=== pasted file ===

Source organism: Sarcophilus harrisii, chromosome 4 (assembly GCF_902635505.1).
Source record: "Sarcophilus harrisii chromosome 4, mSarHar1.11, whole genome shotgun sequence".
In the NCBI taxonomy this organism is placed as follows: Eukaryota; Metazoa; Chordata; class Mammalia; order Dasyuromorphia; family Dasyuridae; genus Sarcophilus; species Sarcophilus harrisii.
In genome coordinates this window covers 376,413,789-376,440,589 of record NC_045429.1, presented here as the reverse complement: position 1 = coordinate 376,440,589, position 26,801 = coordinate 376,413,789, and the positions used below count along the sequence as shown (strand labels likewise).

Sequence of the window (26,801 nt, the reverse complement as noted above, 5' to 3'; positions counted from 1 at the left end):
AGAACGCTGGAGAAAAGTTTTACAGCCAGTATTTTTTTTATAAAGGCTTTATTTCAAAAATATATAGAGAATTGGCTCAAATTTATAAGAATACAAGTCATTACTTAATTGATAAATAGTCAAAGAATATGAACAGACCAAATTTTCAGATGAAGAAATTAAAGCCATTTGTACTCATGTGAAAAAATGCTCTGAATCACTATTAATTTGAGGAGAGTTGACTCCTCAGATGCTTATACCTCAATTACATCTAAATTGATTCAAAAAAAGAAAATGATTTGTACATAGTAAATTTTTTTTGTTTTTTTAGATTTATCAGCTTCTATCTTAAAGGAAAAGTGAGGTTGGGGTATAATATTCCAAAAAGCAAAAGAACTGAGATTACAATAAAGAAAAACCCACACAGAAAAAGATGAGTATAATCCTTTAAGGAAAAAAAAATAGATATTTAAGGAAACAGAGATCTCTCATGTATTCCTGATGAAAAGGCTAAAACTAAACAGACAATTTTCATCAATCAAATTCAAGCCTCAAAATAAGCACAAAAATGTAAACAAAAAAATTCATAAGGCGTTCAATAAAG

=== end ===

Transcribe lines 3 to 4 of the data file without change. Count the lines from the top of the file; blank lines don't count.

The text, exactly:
In the NCBI taxonomy this organism is placed as follows: Eukaryota; Metazoa; Chordata; class Mammalia; order Dasyuromorphia; family Dasyuridae; genus Sarcophilus; species Sarcophilus harrisii.
In genome coordinates this window covers 376,413,789-376,440,589 of record NC_045429.1, presented here as the reverse complement: position 1 = coordinate 376,440,589, position 26,801 = coordinate 376,413,789, and the positions used below count along the sequence as shown (strand labels likewise).